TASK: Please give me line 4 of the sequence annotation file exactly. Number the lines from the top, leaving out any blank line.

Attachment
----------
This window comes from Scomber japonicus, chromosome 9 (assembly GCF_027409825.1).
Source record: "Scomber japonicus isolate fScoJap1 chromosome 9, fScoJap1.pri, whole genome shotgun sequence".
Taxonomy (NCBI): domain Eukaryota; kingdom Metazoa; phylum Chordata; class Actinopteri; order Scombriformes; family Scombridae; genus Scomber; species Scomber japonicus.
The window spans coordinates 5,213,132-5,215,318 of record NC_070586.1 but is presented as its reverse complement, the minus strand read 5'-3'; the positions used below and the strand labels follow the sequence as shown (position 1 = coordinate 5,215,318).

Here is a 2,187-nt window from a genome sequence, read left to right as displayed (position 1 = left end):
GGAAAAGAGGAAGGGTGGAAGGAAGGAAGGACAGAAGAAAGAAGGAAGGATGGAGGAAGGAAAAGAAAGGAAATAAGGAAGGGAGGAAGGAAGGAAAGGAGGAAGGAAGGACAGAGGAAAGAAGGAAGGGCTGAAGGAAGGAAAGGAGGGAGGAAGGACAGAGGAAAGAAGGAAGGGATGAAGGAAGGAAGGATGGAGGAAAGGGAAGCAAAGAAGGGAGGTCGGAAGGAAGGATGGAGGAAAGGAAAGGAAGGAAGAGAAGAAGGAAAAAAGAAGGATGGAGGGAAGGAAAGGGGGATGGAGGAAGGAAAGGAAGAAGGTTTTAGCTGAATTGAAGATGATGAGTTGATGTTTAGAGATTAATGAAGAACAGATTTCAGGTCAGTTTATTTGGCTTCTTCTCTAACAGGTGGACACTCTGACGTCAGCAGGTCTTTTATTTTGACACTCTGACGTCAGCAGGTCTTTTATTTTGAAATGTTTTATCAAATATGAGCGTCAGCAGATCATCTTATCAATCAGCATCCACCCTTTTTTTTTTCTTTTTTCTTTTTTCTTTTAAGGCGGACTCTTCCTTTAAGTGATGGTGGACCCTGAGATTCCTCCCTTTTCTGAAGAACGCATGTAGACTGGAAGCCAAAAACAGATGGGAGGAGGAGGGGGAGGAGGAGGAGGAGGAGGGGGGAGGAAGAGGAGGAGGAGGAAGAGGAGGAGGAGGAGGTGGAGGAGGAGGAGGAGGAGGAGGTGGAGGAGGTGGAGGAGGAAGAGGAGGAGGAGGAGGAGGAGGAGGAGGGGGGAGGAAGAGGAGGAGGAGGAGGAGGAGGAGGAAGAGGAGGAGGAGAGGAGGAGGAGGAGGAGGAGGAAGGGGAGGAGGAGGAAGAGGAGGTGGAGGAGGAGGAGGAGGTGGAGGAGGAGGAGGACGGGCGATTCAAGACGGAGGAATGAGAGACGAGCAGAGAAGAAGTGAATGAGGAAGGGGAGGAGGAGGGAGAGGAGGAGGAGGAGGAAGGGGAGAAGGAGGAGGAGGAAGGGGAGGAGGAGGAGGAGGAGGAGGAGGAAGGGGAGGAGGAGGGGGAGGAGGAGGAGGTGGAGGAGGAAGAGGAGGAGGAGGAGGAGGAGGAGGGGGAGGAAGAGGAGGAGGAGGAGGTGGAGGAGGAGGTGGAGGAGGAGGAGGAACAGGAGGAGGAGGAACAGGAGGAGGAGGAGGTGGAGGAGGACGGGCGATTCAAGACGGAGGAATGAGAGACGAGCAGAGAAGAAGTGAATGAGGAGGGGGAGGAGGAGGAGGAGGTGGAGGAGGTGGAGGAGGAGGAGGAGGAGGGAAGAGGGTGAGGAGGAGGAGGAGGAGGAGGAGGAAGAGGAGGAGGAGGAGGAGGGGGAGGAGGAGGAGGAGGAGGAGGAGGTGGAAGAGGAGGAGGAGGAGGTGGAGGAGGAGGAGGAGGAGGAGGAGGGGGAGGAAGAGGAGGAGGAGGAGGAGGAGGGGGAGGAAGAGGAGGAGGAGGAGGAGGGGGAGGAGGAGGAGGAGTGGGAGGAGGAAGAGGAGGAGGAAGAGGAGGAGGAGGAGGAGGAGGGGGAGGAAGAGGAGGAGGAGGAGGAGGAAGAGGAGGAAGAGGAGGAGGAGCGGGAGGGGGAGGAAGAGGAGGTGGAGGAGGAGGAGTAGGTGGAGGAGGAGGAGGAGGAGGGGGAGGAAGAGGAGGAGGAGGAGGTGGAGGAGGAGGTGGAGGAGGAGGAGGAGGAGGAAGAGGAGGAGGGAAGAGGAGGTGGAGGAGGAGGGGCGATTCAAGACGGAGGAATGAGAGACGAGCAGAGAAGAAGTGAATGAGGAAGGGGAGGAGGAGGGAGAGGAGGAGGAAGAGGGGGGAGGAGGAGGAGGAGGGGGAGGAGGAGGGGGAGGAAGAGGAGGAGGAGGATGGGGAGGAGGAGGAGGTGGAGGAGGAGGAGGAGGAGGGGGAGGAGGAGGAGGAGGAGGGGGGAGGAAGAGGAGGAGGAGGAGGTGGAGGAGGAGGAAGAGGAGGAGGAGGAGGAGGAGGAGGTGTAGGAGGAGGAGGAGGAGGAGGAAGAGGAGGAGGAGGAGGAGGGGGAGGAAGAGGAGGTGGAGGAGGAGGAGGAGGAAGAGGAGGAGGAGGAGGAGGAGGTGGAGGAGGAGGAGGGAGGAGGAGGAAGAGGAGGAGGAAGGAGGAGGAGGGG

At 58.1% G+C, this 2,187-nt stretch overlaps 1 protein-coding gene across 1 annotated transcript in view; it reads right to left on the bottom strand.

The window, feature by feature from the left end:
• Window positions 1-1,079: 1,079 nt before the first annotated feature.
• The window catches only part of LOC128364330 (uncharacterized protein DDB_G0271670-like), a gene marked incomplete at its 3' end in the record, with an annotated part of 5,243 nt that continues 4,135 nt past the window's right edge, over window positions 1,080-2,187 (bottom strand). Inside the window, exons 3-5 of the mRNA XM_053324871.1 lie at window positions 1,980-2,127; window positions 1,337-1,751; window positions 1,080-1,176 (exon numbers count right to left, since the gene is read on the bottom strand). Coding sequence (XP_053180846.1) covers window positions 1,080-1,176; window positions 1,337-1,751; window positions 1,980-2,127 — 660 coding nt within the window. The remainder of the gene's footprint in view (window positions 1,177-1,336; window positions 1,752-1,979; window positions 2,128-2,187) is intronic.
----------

The window spans coordinates 5,213,132-5,215,318 of record NC_070586.1 but is presented as its reverse complement, the minus strand read 5'-3'; the positions used below and the strand labels follow the sequence as shown (position 1 = coordinate 5,215,318).